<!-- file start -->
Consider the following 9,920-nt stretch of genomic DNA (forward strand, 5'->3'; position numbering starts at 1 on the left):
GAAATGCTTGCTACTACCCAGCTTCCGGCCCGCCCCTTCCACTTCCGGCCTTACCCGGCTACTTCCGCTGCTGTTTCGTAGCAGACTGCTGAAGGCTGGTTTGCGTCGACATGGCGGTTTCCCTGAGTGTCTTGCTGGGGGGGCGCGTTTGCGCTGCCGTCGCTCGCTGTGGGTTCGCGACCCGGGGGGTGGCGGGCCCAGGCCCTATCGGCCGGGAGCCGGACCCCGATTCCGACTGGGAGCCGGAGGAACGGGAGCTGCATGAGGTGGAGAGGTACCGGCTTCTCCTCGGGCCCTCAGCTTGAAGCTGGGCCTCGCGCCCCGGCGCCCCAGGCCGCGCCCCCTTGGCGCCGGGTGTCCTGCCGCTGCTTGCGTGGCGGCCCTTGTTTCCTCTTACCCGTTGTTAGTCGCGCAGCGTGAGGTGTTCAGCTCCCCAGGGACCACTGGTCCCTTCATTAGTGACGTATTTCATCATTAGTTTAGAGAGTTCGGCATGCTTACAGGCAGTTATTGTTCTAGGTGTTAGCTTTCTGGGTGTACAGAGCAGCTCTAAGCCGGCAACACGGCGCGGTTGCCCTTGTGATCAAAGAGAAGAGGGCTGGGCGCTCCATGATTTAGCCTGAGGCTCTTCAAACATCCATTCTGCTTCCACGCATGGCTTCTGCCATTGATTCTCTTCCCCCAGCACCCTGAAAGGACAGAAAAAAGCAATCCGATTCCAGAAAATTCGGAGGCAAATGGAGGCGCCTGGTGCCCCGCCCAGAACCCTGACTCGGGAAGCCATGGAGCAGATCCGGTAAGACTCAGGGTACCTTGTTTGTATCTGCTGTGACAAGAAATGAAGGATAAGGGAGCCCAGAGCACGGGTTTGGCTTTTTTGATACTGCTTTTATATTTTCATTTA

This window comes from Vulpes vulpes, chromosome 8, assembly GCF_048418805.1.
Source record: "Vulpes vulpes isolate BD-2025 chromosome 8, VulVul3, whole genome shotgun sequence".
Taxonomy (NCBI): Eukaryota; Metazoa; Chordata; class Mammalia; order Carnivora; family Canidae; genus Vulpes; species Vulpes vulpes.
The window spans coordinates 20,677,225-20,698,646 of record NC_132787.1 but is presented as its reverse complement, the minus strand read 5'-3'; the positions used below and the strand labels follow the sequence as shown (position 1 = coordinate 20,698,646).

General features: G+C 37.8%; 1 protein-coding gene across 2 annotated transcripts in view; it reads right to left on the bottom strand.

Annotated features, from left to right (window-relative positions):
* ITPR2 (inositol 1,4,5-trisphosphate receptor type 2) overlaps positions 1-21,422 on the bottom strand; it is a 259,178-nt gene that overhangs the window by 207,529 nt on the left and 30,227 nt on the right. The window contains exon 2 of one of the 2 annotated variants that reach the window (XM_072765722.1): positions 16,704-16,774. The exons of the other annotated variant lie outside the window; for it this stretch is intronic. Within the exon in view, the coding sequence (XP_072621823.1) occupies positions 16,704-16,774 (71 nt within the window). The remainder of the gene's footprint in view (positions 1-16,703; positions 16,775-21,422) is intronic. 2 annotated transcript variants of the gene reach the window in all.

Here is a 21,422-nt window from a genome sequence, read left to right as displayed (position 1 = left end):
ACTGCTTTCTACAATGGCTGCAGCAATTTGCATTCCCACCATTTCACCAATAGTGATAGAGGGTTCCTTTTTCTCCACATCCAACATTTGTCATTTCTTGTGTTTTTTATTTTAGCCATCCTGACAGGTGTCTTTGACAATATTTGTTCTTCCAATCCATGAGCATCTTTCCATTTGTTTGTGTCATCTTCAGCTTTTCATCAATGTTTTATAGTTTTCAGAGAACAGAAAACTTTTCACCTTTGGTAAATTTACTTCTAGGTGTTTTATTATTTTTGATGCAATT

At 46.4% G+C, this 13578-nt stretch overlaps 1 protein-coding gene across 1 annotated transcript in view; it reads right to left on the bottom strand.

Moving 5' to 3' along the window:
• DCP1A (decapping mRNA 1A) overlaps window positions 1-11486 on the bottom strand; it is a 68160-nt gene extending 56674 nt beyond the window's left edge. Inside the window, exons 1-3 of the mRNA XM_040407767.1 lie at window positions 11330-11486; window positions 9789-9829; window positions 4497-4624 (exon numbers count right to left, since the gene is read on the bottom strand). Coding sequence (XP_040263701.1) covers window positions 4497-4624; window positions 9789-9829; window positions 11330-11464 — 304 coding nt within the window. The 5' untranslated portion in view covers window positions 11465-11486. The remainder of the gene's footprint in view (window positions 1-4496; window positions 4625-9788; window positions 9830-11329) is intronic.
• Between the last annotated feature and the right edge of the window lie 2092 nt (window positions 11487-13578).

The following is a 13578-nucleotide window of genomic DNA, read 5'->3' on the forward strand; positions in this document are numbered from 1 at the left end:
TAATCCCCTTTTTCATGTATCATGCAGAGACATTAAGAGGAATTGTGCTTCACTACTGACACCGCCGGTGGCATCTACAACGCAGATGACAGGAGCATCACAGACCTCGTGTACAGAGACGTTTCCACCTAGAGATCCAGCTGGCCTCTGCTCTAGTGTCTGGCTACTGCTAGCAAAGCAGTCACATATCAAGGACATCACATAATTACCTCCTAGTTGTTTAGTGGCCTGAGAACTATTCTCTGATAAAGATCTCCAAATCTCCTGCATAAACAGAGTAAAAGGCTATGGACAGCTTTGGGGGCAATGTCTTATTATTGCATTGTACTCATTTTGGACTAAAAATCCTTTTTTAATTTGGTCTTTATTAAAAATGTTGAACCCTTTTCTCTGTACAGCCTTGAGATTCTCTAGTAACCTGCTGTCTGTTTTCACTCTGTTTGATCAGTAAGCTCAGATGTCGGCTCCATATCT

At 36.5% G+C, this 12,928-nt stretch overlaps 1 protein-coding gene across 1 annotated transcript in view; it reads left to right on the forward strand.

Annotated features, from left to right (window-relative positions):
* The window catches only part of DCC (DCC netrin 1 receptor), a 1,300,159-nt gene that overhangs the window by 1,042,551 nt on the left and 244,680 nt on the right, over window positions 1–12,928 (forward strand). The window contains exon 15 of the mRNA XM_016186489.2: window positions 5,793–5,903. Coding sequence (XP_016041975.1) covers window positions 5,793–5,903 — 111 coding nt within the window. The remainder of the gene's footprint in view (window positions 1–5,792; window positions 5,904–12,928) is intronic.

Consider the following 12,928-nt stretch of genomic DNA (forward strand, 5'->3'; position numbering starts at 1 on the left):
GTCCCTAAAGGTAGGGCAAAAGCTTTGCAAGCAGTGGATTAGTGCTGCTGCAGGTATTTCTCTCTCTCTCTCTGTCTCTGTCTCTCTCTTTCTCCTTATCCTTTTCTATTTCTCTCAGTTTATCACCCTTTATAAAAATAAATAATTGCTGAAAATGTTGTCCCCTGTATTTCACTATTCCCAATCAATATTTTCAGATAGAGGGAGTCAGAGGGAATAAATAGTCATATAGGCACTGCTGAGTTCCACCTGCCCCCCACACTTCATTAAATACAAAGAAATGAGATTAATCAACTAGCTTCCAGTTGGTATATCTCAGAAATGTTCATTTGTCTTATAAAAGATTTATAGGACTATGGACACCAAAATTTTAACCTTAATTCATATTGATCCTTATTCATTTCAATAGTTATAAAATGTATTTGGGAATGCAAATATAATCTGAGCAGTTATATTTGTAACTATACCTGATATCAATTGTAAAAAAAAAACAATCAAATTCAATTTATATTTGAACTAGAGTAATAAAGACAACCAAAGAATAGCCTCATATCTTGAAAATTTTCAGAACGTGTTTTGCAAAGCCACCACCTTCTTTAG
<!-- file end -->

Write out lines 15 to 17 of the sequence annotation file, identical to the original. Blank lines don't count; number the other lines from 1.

• Between the last annotated feature and the right edge of the window lie 2092 nt (window positions 11487-13578).

The following is a 13578-nucleotide window of genomic DNA, read 5'->3' on the forward strand; positions in this document are numbered from 1 at the left end:
TAATCCCCTTTTTCATGTATCATGCAGAGACATTAAGAGGAATTGTGCTTCACTACTGACACCGCCGGTGGCATCTACAACGCAGATGACAGGAGCATCACAGACCTCGTGTACAGAGACGTTTCCACCTAGAGATCCAGCTGGCCTCTGCTCTAGTGTCTGGCTACTGCTAGCAAAGCAGTCACATATCAAGGACATCACATAATTACCTCCTAGTTGTTTAGTGGCCTGAGAACTATTCTCTGATAAAGATCTCCAAATCTCCTGCATAAACAGAGTAAAAGGCTATGGACAGCTTTGGGGGCAATGTCTTATTATTGCATTGTACTCATTTTGGACTAAAAATCCTTTTTTAATTTGGTCTTTATTAAAAATGTTGAACCCTTTTCTCTGTACAGCCTTGAGATTCTCTAGTAACCTGCTGTCTGTTTTCACTCTGTTTGATCAGTAAGCTCAGATGTCGGCTCCATATCT